The careers of the Mavericks’ Luka Doncic and Hawks’ Trae Young will be forever linked.

They were traded for each other, with the Hawks receiving an additional first-round pick in a draft-night deal that allowed Dallas to move up two notches.

Initially, the Mavericks looked like they had fleeced the Hawks. Doncic, who had been playing at the highest level of competition in Europe for years, made an immediate impact while Young struggled with his shooting and turnovers during the first half of last season.

Perceptions quickly changed when Young grew more comfortable with the NBA game. After averaging 16.9 PPG, 7.6 APG and 3.9 TPG while shooting 31.2% from long range, Young sliced up defenders after the All-Star break to the tune of 24.7 PPG, 9.2 APG and 34.8% shooting beyond the arc while reducing his turnovers (3.4).

Young came up short in the Rookie of the Year voting to Doncic but it was clear that both teams had franchise players on their hands.

During the early going this season, they have seemingly upped the ante. Now partnered with a healthy Kristaps Porzingis, Doncic has averaged 25.0 PPG, 8.8 RPG, 6.8 APG and 2.0 SPG, an increase in each category from his final totals last season (21.4/7.9/6.0/1.1). Dallas is off to a 3-1 start and has the look of a playoff contender.

In Young’s first two games this season, he spoiled the Pistons’ home opener with a 39-point, seven-rebound, nine-assist performance, then posted nearly identical numbers against the Magic in another Hawks victory (38 points, seven rebounds, nine assists). He suffered a minor ankle sprain in the team’s fourth game but should be back soon.

Young’s speed, ankle-breaking moves and unlimited shooting range, a la Stephen Curry, make him a nightmare for defenders. Doncic’s guile, creativity and sneaky athleticism, a la James Harden, provide a different set of headaches for opponents.

Safe to say, both franchises are thrilled with the player they wound up with last June.

That brings us to our question of the day: If you were starting a franchise, which young floor leader would you choose — Luka Doncic and Trae Young — and why?

Please take to the comments section to voice your opinion. We look forward to what you have to say.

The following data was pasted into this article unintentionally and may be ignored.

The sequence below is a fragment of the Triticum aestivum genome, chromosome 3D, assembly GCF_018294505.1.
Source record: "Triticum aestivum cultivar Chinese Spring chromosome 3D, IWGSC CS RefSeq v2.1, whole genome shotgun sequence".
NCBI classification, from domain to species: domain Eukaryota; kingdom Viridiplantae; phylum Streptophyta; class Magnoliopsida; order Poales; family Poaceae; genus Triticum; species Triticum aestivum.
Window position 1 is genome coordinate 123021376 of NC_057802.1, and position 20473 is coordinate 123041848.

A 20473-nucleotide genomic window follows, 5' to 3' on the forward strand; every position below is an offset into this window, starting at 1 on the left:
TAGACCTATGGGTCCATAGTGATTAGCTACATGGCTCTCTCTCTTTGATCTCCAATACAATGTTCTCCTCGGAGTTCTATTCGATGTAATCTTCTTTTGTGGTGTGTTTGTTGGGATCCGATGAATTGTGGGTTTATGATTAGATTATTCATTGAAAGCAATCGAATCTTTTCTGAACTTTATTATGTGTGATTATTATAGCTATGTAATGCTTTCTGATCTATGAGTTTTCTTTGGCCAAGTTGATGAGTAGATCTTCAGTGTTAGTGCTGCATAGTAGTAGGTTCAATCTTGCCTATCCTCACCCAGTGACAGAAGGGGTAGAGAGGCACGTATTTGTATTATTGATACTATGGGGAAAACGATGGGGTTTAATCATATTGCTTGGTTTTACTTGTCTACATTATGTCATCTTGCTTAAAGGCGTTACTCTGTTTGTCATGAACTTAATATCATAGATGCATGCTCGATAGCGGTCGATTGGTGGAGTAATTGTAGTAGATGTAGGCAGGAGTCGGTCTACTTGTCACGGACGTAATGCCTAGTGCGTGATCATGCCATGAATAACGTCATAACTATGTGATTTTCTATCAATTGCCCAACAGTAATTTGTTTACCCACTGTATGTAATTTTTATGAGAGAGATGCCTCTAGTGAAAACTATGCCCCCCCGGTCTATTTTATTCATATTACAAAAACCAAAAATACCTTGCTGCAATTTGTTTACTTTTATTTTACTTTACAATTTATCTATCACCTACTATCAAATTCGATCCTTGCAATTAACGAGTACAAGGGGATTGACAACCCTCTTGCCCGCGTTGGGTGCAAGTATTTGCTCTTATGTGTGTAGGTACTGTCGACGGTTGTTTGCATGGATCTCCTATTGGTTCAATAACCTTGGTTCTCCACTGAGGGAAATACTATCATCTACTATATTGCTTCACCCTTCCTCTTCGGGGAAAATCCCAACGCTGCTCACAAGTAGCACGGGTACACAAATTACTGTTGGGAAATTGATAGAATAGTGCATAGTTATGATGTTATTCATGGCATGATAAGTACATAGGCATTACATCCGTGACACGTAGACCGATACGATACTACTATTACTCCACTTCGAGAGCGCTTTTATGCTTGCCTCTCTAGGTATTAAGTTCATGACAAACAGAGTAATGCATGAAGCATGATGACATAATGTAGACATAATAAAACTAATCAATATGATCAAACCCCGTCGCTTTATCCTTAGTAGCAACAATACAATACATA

Kings Notes: James, Giles, Playoff Changes, Doncic

Second-round pick Justin James made an impression Friday with 14 points, three rebounds and three assists in his first significant playing time of the season. Before that, the Kings guard was mostly known for his non-stop chatter, writes Jason Jones of The Athletic.

James is talkative and opinionated, something that has been evident since the start of training camp. It’s his way of showing that he belongs in the league, and his teammates have noticed.

“He has that ‘it’ factor — he’s not shy,” Buddy Hield said. “From Day 1 when he first came in, he was not too shy to talk back, shy to voice his opinion … but he means well, and that comes from being confident.”

Sacramento took James with the 40th pick in June, and some draft experts were surprised he was selected at all. However, a series of injuries has provided him with an opportunity, and he played 33 minutes against Brooklyn after getting just 15 total minutes before that game.

“Every practice, he never shuts up, really,” coach Luke Walton said. “I think because of that, he knows the offense, he knows the play calls. There was one play out there he was directing veterans out there where to go. I think he knows what an amazing opportunity this is for him, and he’s doing everything in his power to make it work. He made a nice case for himself.”

There’s more from Sacramento:

  • The Kings haven’t given up on Harry Giles, even though they decided not to pick up the fourth year of his rookie scale contract last month, according to James Ham of NBC Sports Bay Area. Giles, who has been plagued by injuries since high school, provides another dimension with his ability to run the offense through the high post. Knee soreness caused him to miss all of training camp and the first eight games of the season.
  • Proposed changes to the NBA’s playoff format could have helped the Kings reach the postseason last year, Ham notes in a separate story. The play-in system that the league is considering would have matched the Kings and Lakers in a one-game format to take on the loser between the Spurs and Clippers for the eighth seed.
  • The Kings passed on Luka Doncic in last year’s draft in part because general manager Vlade Divac doesn’t like Doncic’s father, ESPN’s Tim MacMahon claimed on a podcast with Adrian Wojnarowski (hat tip to Jesse Reed of Sportsnaut). “My understanding is that him (Divac) being so close to Luka and knowing his dad so well factored into their decision,” MacMahon said. “Basically he didn’t think a whole lot of Luka’s dad, and the whole like father like son … well … no, this is a different dude. You messed that one up, Vlade.”

Pacific Notes: Booker, Ayton, Doncic, Bagley, Joseph

With the Suns playing above expectations to start the season, the development of Devin Booker has been a focal point of the team’s season. A recent three-game skid has put Phoenix two games under .500 but Booker’s play has been generally solid this season.

The 23-year-old is averaging 24.5 PPG and 6.3 APG while shooting from the field (51%) and from three (41.9%) at career-best rates. As the season has progressed, new head coach Monty Williams has taken a proactive approach in trying to get his young star to the next level, Duane Rankin of the Arizona Republic writes.